by Joey Spehar
No stranger to the stage, Steve Seel has been in bands around town since the ’80s – most recently playing lead guitar in Smokin’ Section – as well as some wildly popular tribute bands who recreate the music of The Clash, Elvis Costello and R.E.M. Steve Seel recently spoke with Morning Mix Host Joey Spehar about releasing music under his own name for the first time and the song “I See Falling” with its taste of middle-age ennui.
This conversation may be lightly edited for content, clarity, or length.
What’s your musical history up to this point?
I began playing out around age 13 playing drums (my first instrument). I learned guitar around age 15 and wrote my first songs around age 16. I started toying in high school with rudimentary recording using cassette boom boxes to bounce tracks to create multitrack recordings. I took recording classes at Pitt as an undergrad and learned a bit more about “proper” recording.
In 1989, I starting playing guitar as a permanent side man with the band A.T.S. (a band with a unique mixture of punk, rockabilly, country, funk, and jazz) around 1989 and continue to do so to this day – countless shows at the Electric Banana, the Decade, the Bloomfield Bridge Tavern, Howlers, and the Upstage. We put out a few songs in 2017, including one I wrote called “The Spicer.”
From 1990 through 2009, I had various bands that performed my original music – Kneeling Bus, Tirefarm, and The Angry Francis. Since around 2014, I have been the lead guitarist for the Pittsburgh band, Smokin’ Section. Starting in 2003, I began playing in a collective that goes by various names — the Guns of Brixton, performing the music of the Clash, the Goon Squad, performing Elvis Costello, and Generation XX, which has presented various WXXP reunion shows through the years.
I was part of the band that backed Jimmer Podrasky of the Rave Ups for various shows in Pittsburgh (including Stage AE – see around 3:00) and surrounding areas and a live taping for Sirius XM radio. This past November, I also played with Scott Blasey and Rob James of the Clarks in the Police tribute at Mr. Small’s Funhouse. Since 2010, I’ve played guitar in the ReckoningREM (which performs the music of REM). In 2021, I produced the single, Angels of Mercy, for Mark Dignam.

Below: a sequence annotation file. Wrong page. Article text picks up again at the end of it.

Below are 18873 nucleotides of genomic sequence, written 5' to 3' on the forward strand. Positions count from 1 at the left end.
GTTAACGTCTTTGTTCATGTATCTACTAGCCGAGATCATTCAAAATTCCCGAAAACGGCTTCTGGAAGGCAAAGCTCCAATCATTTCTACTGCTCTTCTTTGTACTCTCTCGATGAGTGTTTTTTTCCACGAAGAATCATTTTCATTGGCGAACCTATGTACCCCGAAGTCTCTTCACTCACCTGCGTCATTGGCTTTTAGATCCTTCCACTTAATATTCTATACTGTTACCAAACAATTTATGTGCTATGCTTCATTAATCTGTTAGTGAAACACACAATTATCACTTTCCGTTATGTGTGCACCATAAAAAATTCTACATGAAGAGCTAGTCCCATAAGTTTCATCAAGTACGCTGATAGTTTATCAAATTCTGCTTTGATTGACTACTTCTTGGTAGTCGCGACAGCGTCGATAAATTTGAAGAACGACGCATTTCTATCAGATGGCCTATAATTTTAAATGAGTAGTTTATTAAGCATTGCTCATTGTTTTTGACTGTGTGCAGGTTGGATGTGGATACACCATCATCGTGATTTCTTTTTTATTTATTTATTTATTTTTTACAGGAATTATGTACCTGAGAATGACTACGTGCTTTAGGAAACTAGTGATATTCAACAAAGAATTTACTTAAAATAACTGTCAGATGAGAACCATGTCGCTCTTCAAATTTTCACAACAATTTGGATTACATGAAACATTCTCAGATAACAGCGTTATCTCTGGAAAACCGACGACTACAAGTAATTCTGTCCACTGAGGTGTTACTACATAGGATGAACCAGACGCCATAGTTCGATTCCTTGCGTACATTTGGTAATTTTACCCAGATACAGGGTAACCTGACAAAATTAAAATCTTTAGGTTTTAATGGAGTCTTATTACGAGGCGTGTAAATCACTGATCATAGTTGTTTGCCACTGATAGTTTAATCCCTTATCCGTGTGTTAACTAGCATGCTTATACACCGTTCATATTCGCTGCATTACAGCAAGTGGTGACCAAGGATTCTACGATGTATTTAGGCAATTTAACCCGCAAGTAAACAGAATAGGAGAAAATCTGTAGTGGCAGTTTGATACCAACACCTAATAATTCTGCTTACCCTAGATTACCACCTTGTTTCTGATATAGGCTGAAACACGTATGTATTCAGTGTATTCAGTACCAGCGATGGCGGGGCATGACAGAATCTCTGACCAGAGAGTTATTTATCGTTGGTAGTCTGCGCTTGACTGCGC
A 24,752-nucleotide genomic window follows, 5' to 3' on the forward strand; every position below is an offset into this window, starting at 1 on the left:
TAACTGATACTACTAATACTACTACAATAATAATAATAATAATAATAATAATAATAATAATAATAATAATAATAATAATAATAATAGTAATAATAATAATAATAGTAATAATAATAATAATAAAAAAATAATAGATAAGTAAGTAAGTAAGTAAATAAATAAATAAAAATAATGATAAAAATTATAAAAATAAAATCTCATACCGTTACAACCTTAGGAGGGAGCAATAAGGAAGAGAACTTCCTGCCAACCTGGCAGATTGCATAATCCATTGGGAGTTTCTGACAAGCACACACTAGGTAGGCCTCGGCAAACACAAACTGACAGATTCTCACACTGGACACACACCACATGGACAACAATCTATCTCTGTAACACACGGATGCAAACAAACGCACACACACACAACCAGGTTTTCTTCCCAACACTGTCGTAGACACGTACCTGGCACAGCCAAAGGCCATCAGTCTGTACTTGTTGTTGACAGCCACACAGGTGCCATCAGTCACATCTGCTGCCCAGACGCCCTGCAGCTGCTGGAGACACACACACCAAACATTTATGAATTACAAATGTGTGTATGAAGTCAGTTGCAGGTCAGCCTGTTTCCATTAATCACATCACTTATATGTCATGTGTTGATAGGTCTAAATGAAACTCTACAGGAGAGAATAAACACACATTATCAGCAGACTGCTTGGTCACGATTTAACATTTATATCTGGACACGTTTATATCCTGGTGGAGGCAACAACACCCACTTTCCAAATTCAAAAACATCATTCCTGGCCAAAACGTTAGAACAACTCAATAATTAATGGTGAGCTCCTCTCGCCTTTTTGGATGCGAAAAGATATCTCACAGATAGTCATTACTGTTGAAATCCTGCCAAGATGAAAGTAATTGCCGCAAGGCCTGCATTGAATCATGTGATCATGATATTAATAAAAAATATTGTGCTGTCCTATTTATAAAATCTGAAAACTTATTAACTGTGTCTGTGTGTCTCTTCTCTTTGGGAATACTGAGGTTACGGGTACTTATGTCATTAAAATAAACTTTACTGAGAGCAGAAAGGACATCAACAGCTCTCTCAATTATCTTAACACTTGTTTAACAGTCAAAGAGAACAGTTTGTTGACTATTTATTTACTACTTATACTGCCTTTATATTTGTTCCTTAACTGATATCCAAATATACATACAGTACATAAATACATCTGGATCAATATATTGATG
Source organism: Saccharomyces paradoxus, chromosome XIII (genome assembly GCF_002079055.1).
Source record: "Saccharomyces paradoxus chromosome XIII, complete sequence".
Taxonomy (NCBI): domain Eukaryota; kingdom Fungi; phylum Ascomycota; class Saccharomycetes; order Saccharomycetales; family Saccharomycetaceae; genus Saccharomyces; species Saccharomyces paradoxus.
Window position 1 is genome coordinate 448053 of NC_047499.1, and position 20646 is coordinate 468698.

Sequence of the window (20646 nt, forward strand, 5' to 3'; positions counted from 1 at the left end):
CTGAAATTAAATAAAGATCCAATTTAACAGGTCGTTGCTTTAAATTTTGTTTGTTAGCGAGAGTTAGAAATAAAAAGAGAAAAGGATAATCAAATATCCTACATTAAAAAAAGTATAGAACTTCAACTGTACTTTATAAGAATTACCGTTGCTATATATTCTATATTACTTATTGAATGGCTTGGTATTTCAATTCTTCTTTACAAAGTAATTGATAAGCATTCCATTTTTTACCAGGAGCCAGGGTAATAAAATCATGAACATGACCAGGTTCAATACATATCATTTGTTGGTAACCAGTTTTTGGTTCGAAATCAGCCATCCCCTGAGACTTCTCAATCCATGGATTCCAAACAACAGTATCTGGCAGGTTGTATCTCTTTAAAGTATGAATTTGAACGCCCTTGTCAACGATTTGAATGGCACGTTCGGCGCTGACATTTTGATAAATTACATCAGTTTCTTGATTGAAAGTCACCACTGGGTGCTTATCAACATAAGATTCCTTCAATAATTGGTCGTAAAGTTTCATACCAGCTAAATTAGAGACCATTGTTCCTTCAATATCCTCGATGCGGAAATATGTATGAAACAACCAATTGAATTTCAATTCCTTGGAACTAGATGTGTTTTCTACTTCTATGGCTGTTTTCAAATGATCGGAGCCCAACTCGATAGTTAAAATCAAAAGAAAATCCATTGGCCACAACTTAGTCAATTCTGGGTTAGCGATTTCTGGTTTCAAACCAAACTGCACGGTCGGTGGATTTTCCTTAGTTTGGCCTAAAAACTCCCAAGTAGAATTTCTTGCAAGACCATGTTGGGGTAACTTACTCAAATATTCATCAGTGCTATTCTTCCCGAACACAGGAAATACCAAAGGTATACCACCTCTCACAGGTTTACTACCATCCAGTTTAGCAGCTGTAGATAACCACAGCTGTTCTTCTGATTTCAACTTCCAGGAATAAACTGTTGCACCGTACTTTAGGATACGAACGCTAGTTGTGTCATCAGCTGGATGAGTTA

All that time, I wrote a ton of songs and recorded them between other projects.
After decades in the Pittsburgh music scene, how did you come to the decision to release music as a solo artist for the first time?
After years of hearing bits and pieces of songs, my fellow musicians, friends, and family encouraged me to organize and release the material. After months of thinking about the through-lines of the various tunes, I grouped them into three, seven-song EPs, roughly themed together, or sharing a similar musical aesthetic. Terra is more acoustic. “Coelum” is less acoustic and more electric, and the third (to be released) is titled “Incendium” and is much more hard rock oriented.
Tell us more about the song “I See Falling.” What inspired you to write it?
I wrote this song during a period of great change in my life, in the midst of children leaving home and a stagnating professional life. The song reflects a sense of middle-age ennui — of rebellion and hope. The song’s narrator rejects the notion of simply making peace with, or settling for, simmering dissatisfaction and instead resolves to create a different way forward. It is ultimately a song of hope and power.
What was the first album that really changed your life?
There are so many that could qualify. My earliest musical love was Three Dog Night Harmony at around first grade. When I was 12 I got ELO’s Out of the Blue, which changed my sense of what was possible with rock music. Third was Return to Forever’s Hymn of the Seventh Galaxy, which also gave me a new sense of how acoustic and electric instruments could exist together in a complex harmonic landscape. Fourth, there was The Clash with Black Market Clash, which I got at about age 13. If I had to pick just one, it would be the first one, I suppose – Three Dog Night. Great songwriting. Great band. Amazing arrangements. It’s deeply in my musical DNA and I still perform “Never Been to Spain” regularly. Then again, Black Market Clash truly and utterly rocked my world.
What’s the best part about making music in Pittsburgh?
Pittsburgh audiences are very friendly and engaged and our musicians are as good as it gets. There’s no sense of competition.
Any other super interesting things about you we should know?
I was a practicing lawyer for about 30 years. I am an adjunct Professor of Law at the University of Pittsburgh School of Law.
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